United States District Court, D. New Jersey
MEMORANDUM OPINION AND ORDER
JEROME B. SIMANDLE, Chief District Judge.
Before the Court is Defendants Higbee and Herman's motion for summary judgment. (Docket Entry 35).
1. Defendants assert summary judgment is warranted on Plaintiff Pontell Bryant's excessive force claim because he failed to exhaust his administrative remedies. In support of their motion, Defendants submitted numerous institutional remedy forms, none of which reference the assault alleged in the complaint. ( See, e.g., Docket Entries 35-3, 35-4, 35-5, and 35-6).
2. Plaintiff filed a brief in opposition stating that he did submit a remedy form regarding the assault and was interviewed by the Special Investigations Division ("SID") on two occasions on camera. ( See Docket Entry 40 at 1).
3. In their response, Defendants denied any remedy form was "properly filed, " and rely on the fact that Plaintiff has not produced any documentation to support his assertion. (Docket Entry 41 at 7).
4. Summary judgment is appropriate "if the movant shows that there is no genuine dispute as to any material fact and the movant is entitled to judgment as a matter of law." Fed.R.Civ.P. 56(a). A fact is "material" only if it might affect the outcome of the suit under the applicable rule of law. Anderson v. Liberty Lobby, Inc., 477 U.S. 242, 248 (1986).
5. The Prison Litigation Reform Act mandates that prisoners exhaust internal prison grievance procedures before filing suit. 28 U.S.C. § 1915A; 42 U.S.C. § 1997e(a); see Woodford v. Ngo, 548 U.S. 81, 84 (2006). Failure to exhaust administrative remedies is an affirmative defense.
6. "[T]o properly exhaust administrative remedies prisoners must complete the administrative review process in accordance with the applicable procedural rules, ' rules that are defined not by the PLRA, but by the prison grievance process itself." Jones v. Bock, 549 U.S. 199, 218 (2010) (quoting Woodford, 548 U.S. at 88)). The Third Circuit has held that "compliance with the administrative remedy scheme will be satisfactory if it is substantial." Nyhuis v. Reno, 204 F.3d 65, 77-78 (3d Cir. 2000); see also Small v. Camden Cnty., 728 F.3d 265, 272 (3d Cir. 2013).
7. Plaintiff has affirmed he has not received any discovery. (Docket Entry 40 at 2); see Fed. R. Civ. Pro. 56(d).
8. "[E]xhaustion is a question of law to be determined by a judge, even if that determination requires the resolution of disputed facts." Small, 728 F.3d at 269. This Court finds there is a dispute as to whether Plaintiff's compliance with the administrative remedy system was substantial. There is a reasonable inference that Plaintiff duly filed a grievance form, as he claims, because he was interviewed about his assault claim. The absence of such a form in the prison records may not be dispositive of the issue of exhaustion if the institution was aware of the incident and had the opportunity to investigate it when the claim was fresh, which is a paramount purpose of the administrative exhaustion requirement. It would, however, be premature to decide the issue until the parties have had the opportunity to obtain discovery regarding the alleged assault claim including the interviews of plaintiff. The Court will dismiss the pending motion without prejudice to renewal after the relevant discovery has been exchanged. Meanwhile, the Defendants will be required to provide Plaintiff all discovery relevant to the assault allegations of the June 12, 2013 incident within thirty (30) days hereof as set forth below.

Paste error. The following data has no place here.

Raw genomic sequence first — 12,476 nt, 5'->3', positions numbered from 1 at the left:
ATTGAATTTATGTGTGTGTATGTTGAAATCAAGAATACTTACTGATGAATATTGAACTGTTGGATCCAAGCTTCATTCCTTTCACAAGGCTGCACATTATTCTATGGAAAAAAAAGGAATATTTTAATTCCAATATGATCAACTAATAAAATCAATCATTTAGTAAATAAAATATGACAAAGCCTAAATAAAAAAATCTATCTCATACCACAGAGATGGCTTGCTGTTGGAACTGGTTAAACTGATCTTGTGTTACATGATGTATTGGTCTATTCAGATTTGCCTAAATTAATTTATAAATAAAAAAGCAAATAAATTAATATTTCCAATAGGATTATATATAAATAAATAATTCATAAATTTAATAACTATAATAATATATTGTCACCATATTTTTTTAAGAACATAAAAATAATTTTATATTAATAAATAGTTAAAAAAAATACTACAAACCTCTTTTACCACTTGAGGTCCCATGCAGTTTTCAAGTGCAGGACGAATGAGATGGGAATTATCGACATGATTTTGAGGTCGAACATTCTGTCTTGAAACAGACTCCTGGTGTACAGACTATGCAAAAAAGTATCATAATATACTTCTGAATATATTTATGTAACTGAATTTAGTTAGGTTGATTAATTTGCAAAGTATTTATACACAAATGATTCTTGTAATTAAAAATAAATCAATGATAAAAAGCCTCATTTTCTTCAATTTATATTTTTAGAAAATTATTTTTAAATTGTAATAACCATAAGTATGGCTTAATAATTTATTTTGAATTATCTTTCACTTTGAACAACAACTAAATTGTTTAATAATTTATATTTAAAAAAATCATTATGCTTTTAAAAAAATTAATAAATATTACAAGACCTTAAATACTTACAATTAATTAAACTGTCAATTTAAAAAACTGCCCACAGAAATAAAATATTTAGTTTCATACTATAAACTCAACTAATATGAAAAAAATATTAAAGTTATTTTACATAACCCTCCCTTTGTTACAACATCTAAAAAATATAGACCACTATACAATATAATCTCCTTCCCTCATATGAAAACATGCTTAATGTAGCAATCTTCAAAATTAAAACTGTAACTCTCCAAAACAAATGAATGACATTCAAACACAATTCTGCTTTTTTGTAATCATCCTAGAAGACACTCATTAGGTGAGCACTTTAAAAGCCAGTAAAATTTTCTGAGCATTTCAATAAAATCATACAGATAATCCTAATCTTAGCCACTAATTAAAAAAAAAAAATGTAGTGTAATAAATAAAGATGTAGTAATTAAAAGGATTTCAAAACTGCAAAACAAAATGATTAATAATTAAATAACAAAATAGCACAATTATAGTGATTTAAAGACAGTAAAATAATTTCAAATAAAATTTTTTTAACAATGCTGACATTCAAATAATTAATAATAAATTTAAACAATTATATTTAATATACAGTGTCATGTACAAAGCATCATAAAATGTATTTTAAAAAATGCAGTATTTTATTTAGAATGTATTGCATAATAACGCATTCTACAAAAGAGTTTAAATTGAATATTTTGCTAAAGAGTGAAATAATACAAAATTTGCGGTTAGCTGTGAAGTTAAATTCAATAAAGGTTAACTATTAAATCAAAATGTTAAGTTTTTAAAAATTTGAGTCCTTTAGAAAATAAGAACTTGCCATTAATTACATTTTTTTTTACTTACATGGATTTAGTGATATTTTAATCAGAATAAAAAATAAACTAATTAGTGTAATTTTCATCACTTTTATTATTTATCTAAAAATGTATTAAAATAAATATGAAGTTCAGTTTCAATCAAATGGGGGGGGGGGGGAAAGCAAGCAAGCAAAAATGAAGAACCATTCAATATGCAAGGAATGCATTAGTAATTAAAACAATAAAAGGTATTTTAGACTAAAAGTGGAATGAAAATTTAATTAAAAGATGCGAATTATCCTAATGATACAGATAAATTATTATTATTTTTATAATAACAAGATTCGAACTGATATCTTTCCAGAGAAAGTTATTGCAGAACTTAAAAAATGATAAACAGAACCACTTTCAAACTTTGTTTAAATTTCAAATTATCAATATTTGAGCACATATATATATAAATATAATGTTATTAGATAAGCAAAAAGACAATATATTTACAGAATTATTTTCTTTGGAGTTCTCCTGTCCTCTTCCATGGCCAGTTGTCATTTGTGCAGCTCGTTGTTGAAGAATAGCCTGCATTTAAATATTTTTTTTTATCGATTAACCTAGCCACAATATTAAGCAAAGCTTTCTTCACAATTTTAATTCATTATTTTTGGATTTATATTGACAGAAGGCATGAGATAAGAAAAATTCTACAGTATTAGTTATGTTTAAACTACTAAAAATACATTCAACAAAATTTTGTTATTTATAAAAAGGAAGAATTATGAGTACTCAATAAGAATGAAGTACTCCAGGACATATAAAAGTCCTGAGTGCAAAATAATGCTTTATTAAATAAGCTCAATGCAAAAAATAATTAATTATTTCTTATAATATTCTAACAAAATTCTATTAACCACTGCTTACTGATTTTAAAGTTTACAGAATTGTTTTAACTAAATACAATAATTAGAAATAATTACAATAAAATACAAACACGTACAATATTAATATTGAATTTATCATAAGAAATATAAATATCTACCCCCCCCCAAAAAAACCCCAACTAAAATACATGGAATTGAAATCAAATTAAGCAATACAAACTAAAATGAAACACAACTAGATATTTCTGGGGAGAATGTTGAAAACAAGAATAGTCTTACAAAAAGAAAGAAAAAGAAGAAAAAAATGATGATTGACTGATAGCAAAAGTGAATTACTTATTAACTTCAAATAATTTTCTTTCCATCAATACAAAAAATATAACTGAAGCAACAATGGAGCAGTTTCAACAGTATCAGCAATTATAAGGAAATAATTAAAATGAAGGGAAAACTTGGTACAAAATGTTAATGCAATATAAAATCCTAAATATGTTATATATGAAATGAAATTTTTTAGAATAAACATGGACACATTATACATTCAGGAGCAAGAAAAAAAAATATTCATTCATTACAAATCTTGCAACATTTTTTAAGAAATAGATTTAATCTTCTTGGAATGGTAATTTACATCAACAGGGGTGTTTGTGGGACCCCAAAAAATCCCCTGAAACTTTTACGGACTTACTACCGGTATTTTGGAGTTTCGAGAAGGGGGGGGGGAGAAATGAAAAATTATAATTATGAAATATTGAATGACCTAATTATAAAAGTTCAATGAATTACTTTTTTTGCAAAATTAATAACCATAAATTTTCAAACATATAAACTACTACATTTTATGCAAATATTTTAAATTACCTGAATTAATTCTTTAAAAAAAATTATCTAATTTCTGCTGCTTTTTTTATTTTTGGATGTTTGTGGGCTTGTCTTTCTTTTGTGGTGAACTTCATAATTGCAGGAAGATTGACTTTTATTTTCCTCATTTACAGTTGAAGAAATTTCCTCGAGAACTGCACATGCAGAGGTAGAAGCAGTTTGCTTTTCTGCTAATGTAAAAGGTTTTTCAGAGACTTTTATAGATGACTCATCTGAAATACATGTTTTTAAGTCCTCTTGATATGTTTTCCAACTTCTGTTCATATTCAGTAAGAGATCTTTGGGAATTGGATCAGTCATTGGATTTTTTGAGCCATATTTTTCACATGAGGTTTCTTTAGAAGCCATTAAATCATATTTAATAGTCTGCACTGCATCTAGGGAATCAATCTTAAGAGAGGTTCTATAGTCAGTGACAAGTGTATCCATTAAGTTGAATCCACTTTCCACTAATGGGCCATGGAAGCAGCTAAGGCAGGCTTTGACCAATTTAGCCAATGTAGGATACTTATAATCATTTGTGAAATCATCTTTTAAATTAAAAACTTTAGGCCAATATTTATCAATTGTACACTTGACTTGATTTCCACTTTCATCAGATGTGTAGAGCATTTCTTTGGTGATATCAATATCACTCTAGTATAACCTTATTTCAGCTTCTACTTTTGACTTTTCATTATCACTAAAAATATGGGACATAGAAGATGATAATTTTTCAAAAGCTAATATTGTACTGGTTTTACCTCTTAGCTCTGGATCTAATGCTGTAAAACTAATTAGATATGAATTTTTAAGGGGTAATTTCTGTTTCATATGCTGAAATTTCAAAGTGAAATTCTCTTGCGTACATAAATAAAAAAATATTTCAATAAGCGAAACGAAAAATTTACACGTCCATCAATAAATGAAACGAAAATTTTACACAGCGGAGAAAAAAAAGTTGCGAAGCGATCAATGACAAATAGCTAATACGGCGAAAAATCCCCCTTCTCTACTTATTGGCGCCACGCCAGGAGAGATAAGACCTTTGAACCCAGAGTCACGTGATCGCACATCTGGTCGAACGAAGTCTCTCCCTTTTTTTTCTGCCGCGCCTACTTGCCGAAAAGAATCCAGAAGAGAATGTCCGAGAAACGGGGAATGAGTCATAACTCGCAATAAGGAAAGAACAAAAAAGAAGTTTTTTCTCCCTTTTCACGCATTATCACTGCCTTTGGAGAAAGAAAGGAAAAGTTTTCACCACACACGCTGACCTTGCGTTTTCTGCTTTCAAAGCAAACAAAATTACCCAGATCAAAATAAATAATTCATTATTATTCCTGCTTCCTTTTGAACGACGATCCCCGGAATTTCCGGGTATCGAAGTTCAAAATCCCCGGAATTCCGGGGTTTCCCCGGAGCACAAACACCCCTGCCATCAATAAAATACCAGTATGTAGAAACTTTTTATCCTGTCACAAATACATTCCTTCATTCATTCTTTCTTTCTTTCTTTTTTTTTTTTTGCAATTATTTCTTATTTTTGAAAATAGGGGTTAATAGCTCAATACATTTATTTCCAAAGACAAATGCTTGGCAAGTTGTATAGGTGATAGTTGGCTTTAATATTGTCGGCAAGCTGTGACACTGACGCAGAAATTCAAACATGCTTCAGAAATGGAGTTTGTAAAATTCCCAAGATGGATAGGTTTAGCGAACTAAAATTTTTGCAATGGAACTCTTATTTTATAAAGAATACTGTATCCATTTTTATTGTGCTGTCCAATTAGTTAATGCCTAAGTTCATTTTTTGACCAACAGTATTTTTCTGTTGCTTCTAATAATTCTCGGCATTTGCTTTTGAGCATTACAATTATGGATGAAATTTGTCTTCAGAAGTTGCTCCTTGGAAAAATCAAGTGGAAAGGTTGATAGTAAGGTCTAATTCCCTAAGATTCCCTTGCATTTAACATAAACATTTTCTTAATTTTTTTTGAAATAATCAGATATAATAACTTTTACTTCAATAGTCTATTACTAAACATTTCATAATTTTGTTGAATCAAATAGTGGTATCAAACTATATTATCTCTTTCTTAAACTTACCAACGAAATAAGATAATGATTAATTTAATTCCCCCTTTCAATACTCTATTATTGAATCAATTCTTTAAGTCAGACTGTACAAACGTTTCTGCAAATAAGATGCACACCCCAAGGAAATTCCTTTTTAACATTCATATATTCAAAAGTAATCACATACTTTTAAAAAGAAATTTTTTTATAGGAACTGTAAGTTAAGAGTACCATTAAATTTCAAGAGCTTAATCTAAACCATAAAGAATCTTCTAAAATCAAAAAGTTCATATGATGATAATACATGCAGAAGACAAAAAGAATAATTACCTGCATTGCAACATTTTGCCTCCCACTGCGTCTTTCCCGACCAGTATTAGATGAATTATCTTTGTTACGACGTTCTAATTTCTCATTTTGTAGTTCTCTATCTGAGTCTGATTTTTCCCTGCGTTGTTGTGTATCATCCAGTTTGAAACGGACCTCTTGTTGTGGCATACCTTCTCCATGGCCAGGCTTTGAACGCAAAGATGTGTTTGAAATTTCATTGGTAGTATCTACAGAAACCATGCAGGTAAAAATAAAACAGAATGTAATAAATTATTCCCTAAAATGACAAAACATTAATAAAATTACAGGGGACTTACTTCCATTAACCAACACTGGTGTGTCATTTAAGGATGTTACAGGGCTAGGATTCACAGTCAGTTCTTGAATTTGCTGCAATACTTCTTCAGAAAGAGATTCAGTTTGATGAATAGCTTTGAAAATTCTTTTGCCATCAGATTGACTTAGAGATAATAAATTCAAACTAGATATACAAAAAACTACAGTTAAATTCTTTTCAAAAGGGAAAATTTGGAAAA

WHEREFORE, IT IS, this 16th day of July, 2015 hereby
ORDERED that Defendants Higbee and Herman's motion for summary judgment for failure to exhaust administrative remedies [Docket Entry 35] is hereby DISMISSED without prejudice to renewal; and it is further
ORDERED that Defendants shall, within thirty (30) days hereof, provide to Plaintiff any and all evidence (such as notes, documents, and records) that is in the possession or control of South Woods State Prison and/or the Special Investigation Division regarding Plaintiff's allegation of the use of excessive force on June 12, 2013 and any investigation undertaken in response thereto; such evidence may redact sensitive information such as any informant's ...